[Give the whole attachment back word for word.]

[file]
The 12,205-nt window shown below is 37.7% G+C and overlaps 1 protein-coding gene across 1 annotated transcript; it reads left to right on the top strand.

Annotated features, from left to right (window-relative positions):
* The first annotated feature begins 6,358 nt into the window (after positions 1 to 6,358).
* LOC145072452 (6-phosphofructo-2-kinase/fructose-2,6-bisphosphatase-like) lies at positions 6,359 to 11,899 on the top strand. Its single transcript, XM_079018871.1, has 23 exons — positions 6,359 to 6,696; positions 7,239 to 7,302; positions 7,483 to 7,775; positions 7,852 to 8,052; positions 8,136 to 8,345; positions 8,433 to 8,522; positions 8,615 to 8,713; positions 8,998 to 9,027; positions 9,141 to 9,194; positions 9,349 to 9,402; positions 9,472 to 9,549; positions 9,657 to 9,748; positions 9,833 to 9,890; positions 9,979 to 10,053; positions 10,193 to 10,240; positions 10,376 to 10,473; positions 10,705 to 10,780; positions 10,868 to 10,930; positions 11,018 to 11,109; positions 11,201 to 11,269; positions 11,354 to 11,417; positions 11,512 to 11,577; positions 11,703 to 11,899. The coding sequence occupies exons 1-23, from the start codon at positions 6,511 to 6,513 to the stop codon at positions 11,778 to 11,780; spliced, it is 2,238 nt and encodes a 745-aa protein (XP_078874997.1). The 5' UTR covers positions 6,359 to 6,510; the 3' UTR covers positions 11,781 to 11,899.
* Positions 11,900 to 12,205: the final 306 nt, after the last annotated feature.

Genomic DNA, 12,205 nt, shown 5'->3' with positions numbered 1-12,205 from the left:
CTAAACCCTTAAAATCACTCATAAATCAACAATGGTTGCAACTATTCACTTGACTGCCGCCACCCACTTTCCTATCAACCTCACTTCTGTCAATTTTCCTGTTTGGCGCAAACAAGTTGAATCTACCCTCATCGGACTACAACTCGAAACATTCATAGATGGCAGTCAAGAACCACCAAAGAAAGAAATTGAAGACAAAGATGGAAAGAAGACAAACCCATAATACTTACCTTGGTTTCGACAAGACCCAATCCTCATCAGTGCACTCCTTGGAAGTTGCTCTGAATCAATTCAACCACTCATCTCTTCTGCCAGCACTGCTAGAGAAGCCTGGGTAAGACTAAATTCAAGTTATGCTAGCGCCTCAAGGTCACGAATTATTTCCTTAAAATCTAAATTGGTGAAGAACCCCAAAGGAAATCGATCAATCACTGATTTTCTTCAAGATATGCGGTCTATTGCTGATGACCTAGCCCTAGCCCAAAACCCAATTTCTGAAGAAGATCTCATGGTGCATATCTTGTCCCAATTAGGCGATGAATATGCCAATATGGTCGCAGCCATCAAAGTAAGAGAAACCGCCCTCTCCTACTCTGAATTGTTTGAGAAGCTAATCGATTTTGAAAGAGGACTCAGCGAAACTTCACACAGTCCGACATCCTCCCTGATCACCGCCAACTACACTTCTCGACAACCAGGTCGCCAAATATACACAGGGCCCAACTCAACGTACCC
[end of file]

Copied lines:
The 12,205-nt window shown below is 37.7% G+C and overlaps 1 protein-coding gene across 1 annotated transcript; it reads left to right on the top strand.

Annotated features, from left to right (window-relative positions):
* The first annotated feature begins 6,358 nt into the window (after positions 1 to 6,358).
* LOC145072452 (6-phosphofructo-2-kinase/fructose-2,6-bisphosphatase-like) lies at positions 6,359 to 11,899 on the top strand. Its single transcript, XM_079018871.1, has 23 exons — positions 6,359 to 6,696; positions 7,239 to 7,302; positions 7,483 to 7,775; positions 7,852 to 8,052; positions 8,136 to 8,345; positions 8,433 to 8,522; positions 8,615 to 8,713; positions 8,998 to 9,027; positions 9,141 to 9,194; positions 9,349 to 9,402; positions 9,472 to 9,549; positions 9,657 to 9,748; positions 9,833 to 9,890; positions 9,979 to 10,053; positions 10,193 to 10,240; positions 10,376 to 10,473; positions 10,705 to 10,780; positions 10,868 to 10,930; positions 11,018 to 11,109; positions 11,201 to 11,269; positions 11,354 to 11,417; positions 11,512 to 11,577; positions 11,703 to 11,899. The coding sequence occupies exons 1-23, from the start codon at positions 6,511 to 6,513 to the stop codon at positions 11,778 to 11,780; spliced, it is 2,238 nt and encodes a 745-aa protein (XP_078874997.1). The 5' UTR covers positions 6,359 to 6,510; the 3' UTR covers positions 11,781 to 11,899.
* Positions 11,900 to 12,205: the final 306 nt, after the last annotated feature.

Genomic DNA, 12,205 nt, shown 5'->3' with positions numbered 1-12,205 from the left:
CTAAACCCTTAAAATCACTCATAAATCAACAATGGTTGCAACTATTCACTTGACTGCCGCCACCCACTTTCCTATCAACCTCACTTCTGTCAATTTTCCTGTTTGGCGCAAACAAGTTGAATCTACCCTCATCGGACTACAACTCGAAACATTCATAGATGGCAGTCAAGAACCACCAAAGAAAGAAATTGAAGACAAAGATGGAAAGAAGACAAACCCATAATACTTACCTTGGTTTCGACAAGACCCAATCCTCATCAGTGCACTCCTTGGAAGTTGCTCTGAATCAATTCAACCACTCATCTCTTCTGCCAGCACTGCTAGAGAAGCCTGGGTAAGACTAAATTCAAGTTATGCTAGCGCCTCAAGGTCACGAATTATTTCCTTAAAATCTAAATTGGTGAAGAACCCCAAAGGAAATCGATCAATCACTGATTTTCTTCAAGATATGCGGTCTATTGCTGATGACCTAGCCCTAGCCCAAAACCCAATTTCTGAAGAAGATCTCATGGTGCATATCTTGTCCCAATTAGGCGATGAATATGCCAATATGGTCGCAGCCATCAAAGTAAGAGAAACCGCCCTCTCCTACTCTGAATTGTTTGAGAAGCTAATCGATTTTGAAAGAGGACTCAGCGAAACTTCACACAGTCCGACATCCTCCCTGATCACCGCCAACTACACTTCTCGACAACCAGGTCGCCAAATATACACAGGGCCCAACTCAACGTACCC